Care workers are also very vulnerable, even if they are considered part of the young and healthy age group. Because of low wages and irregular work arrangements, they are often forced to work in a number of nursing homes, increasing the likelihood that illness will spread. In addition, the lack of personal protective equipment (PPE), including masks and gloves, is even more prominent in the care sector than in hospitals, where personal protective equipment has been heavily rationed. Care workers are thus more likely to be infected and have a difficult time to be tested and treated as another part of the worker.

Under dire conditions, such as prisons where a deadly plague has placed many seniors under strict quarantine orders, people who are confused and afraid are forced to isolate themselves indefinitely without contact with friends and family. Draconian restrictions on testing prevent them from knowing who is infected or not, including themselves. In many cases, facility managers fail to inform family members and residents that an outbreak has occurred.

The horrific outbreak of the virus is exacerbated by the lack of care providers to help with the daily basic needs of elderly people in nursing homes – such as feeding and bathing – the tragic results of decades of wages and service cuts, and corporatization in the public health service system. The absence of workers from illness and fear of infection from unsafe working conditions only exacerbates the shortage.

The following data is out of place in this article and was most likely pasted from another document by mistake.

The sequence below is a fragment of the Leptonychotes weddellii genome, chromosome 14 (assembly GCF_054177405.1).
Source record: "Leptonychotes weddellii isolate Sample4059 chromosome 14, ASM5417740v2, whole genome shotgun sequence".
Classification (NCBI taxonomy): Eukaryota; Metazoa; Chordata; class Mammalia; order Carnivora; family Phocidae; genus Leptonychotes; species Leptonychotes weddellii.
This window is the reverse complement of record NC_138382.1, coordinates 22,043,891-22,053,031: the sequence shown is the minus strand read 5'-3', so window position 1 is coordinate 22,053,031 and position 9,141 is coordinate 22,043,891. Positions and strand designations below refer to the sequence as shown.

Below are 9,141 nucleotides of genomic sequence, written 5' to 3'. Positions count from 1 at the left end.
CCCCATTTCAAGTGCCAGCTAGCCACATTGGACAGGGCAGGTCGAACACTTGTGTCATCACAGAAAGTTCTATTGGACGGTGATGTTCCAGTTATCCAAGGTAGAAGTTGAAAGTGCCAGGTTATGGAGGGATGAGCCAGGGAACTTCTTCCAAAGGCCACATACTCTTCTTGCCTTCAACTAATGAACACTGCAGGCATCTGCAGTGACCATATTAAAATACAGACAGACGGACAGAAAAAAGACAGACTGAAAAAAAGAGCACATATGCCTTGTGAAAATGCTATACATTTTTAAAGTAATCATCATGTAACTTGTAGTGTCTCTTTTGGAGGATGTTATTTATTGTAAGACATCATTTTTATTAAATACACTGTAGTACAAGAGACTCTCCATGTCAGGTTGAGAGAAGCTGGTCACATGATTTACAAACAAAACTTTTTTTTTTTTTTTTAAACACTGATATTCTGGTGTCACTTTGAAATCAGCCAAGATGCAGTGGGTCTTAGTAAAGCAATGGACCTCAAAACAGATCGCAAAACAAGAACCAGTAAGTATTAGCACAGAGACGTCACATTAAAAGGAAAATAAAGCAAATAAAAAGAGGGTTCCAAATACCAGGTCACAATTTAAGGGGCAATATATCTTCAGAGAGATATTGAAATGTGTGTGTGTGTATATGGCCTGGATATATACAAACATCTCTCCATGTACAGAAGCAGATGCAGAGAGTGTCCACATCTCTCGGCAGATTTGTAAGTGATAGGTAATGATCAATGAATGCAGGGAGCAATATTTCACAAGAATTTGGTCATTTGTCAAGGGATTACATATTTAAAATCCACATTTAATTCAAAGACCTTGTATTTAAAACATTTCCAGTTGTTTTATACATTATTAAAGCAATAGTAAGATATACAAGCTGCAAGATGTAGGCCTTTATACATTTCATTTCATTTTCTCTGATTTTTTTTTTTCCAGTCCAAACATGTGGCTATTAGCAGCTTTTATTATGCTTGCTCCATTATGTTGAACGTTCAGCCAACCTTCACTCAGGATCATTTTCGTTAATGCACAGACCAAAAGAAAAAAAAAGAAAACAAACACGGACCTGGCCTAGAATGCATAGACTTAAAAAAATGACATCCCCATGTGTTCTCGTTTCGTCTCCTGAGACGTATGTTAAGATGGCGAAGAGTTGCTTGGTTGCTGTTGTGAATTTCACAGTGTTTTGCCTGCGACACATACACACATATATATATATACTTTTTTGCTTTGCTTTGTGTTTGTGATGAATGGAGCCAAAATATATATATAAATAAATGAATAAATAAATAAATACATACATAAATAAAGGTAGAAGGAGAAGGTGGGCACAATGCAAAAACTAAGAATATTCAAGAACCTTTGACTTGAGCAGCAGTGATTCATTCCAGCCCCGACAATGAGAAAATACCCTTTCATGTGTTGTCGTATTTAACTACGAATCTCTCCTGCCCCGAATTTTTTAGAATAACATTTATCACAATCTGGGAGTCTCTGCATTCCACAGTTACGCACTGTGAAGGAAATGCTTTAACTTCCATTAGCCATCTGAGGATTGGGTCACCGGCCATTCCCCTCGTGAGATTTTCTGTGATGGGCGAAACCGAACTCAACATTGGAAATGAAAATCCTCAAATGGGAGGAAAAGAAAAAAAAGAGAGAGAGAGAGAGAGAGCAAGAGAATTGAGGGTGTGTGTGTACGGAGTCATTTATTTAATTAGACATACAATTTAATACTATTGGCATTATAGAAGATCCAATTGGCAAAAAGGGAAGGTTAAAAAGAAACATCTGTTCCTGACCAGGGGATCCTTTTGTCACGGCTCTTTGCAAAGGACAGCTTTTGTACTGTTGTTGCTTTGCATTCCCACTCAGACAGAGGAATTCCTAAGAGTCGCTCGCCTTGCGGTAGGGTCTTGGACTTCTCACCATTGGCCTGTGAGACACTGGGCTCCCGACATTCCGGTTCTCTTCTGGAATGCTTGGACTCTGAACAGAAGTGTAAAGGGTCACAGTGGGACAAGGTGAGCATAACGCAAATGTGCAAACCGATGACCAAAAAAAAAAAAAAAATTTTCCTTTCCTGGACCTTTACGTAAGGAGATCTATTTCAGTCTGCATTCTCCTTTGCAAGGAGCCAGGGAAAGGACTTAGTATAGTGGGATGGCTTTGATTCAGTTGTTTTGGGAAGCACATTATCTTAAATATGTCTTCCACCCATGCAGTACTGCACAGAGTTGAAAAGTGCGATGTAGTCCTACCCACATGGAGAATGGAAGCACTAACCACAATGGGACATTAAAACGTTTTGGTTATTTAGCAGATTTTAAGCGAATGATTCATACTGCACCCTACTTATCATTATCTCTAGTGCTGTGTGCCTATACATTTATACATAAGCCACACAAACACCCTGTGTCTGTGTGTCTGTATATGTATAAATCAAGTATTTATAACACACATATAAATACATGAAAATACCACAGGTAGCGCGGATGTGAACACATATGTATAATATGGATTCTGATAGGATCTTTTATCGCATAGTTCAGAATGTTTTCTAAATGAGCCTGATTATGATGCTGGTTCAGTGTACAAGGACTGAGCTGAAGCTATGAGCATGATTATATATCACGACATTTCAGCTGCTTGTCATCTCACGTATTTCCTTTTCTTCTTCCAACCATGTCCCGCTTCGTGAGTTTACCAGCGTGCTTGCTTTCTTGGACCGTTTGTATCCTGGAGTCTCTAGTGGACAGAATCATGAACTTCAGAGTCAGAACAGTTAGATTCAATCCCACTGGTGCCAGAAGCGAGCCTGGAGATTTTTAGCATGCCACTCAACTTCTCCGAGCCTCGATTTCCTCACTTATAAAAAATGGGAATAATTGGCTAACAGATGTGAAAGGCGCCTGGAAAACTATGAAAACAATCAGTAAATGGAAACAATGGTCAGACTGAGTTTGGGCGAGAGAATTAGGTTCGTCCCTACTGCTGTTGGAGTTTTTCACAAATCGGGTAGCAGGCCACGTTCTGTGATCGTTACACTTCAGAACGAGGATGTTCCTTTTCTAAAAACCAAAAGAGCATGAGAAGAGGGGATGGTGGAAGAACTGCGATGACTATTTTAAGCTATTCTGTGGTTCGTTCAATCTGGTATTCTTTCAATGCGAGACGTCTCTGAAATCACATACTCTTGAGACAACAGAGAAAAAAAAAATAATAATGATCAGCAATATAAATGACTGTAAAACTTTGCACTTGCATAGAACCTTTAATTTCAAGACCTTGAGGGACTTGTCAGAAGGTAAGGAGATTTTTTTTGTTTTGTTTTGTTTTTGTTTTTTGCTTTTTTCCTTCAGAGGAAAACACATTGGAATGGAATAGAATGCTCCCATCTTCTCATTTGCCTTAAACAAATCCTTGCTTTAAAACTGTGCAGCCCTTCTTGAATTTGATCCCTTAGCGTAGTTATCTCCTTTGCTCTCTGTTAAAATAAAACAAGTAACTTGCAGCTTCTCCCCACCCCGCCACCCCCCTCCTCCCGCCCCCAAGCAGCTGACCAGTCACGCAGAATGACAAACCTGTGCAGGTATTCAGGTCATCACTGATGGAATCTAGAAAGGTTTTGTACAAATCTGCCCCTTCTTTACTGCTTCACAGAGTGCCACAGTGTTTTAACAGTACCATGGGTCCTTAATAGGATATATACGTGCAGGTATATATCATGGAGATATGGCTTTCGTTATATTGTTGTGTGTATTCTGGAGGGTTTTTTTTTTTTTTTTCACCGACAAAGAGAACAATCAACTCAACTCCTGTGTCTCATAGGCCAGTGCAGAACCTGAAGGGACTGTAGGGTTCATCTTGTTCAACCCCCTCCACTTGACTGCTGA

The announcement by Ontario’s right-wing Prime Minister Doug Ford that his government created an “iron ring” of protection among the elderly was a terrible deception. His government’s pathetic commitment of $ 243 million to protect workers and residents of long-term care facilities does not even begin to discuss company-friendly “efficiency” policies that have destroyed the provincial health system, sharply reduced the weekly hours of personal support workers and therapists in nursing homes, and in embarrassing steps, even reducing the minimum number of baths allowed for occupants.

After announcing that elderly health and safety at home “is a matter of life and death,” the hard Quebec Prime Minister, François Legault, pledged $ 133 million in emergency assistance, while the CAQ (Coalition Avenir Québec) of the government’s small business clearly demanded more concessions further than 550,000 provincial nurses and other public sector workers who are currently at the forefront of the COVID-19 crisis.

Only last week, and after many deaths in nursing homes in British Columbia, did the New Democratic-supported provincial government of Green bother to include daily testing for home care workers in the COVID-19 “action plan”. Nursing workers who tested negative for the virus will now be assigned to only one care facility, a measure that should have been taken years ago after the 2002-03 SARS crisis when the relationship between mortality in nursing home care workers and the spread of the disease was first known.